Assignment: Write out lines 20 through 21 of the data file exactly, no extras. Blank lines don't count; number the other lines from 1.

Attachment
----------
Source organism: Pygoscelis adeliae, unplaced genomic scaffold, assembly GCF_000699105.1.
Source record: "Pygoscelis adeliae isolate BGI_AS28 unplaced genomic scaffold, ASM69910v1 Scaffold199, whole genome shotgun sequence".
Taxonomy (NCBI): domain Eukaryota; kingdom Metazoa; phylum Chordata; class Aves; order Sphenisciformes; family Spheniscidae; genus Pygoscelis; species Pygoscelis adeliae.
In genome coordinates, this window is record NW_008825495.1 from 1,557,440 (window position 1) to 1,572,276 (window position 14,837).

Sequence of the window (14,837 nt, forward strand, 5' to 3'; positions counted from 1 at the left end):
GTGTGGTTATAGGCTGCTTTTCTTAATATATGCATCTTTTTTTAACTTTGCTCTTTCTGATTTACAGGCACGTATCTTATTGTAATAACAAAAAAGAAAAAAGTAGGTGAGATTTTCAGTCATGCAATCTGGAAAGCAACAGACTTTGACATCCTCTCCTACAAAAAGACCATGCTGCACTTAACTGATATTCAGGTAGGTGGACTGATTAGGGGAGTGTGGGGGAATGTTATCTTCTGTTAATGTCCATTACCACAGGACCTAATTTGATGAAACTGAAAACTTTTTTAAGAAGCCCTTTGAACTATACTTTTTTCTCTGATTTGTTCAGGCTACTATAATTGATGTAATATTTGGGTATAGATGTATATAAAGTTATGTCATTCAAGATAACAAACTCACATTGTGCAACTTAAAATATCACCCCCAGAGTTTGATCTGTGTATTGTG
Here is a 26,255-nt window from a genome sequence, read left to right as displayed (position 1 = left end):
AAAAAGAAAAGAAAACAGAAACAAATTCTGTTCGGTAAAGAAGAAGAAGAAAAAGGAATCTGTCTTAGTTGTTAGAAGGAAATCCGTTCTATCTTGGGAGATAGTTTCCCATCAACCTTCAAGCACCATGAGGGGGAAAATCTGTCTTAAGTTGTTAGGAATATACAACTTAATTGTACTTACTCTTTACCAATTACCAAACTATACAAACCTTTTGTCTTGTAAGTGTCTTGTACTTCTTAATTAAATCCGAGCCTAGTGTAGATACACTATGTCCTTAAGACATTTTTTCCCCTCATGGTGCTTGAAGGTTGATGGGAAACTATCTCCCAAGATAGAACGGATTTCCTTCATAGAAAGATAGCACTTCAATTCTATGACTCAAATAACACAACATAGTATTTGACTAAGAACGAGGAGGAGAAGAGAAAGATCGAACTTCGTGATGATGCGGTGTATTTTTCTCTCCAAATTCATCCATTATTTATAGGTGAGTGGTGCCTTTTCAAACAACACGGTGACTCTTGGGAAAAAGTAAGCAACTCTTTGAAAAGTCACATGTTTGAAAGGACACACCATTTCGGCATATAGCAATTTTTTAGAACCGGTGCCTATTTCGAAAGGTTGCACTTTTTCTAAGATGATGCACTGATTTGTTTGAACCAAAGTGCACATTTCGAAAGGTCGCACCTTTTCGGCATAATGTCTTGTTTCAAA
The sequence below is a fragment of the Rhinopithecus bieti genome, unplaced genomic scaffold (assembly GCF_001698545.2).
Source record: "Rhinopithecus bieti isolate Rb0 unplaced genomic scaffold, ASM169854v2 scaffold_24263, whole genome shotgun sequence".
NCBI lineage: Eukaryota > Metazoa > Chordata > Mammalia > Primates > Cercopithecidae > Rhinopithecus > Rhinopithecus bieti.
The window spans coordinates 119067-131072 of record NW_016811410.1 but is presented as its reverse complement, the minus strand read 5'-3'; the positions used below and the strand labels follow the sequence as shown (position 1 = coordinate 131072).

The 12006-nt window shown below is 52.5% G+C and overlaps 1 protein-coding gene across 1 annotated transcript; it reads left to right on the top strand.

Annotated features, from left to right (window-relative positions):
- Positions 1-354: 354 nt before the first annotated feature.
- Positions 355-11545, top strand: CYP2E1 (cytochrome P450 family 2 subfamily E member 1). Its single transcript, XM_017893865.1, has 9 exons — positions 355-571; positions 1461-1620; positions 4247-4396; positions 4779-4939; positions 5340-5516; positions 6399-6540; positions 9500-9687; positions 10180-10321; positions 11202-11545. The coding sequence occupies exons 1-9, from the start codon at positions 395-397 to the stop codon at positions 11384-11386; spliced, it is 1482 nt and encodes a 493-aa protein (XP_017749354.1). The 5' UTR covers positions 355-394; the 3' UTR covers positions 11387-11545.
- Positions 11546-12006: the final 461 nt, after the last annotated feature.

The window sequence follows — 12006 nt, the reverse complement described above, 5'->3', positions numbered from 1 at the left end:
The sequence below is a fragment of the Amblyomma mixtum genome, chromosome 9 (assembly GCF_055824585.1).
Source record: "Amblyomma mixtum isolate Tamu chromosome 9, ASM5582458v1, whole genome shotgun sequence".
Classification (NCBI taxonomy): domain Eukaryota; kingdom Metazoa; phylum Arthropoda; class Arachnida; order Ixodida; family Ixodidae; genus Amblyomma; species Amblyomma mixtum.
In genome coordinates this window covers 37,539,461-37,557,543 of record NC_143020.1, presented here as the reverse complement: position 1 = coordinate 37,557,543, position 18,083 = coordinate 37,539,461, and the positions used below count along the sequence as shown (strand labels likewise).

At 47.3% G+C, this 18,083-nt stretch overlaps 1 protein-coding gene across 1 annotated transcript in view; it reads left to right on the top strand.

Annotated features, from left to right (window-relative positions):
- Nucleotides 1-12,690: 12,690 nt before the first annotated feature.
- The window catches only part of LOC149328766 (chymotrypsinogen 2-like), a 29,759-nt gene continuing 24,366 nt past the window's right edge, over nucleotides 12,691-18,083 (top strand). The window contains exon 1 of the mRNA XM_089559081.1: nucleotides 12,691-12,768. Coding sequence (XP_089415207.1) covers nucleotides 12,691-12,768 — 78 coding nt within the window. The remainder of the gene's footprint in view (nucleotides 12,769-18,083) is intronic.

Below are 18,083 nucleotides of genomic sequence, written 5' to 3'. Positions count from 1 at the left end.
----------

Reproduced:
Source record: "Amblyomma mixtum isolate Tamu chromosome 9, ASM5582458v1, whole genome shotgun sequence".
Classification (NCBI taxonomy): domain Eukaryota; kingdom Metazoa; phylum Arthropoda; class Arachnida; order Ixodida; family Ixodidae; genus Amblyomma; species Amblyomma mixtum.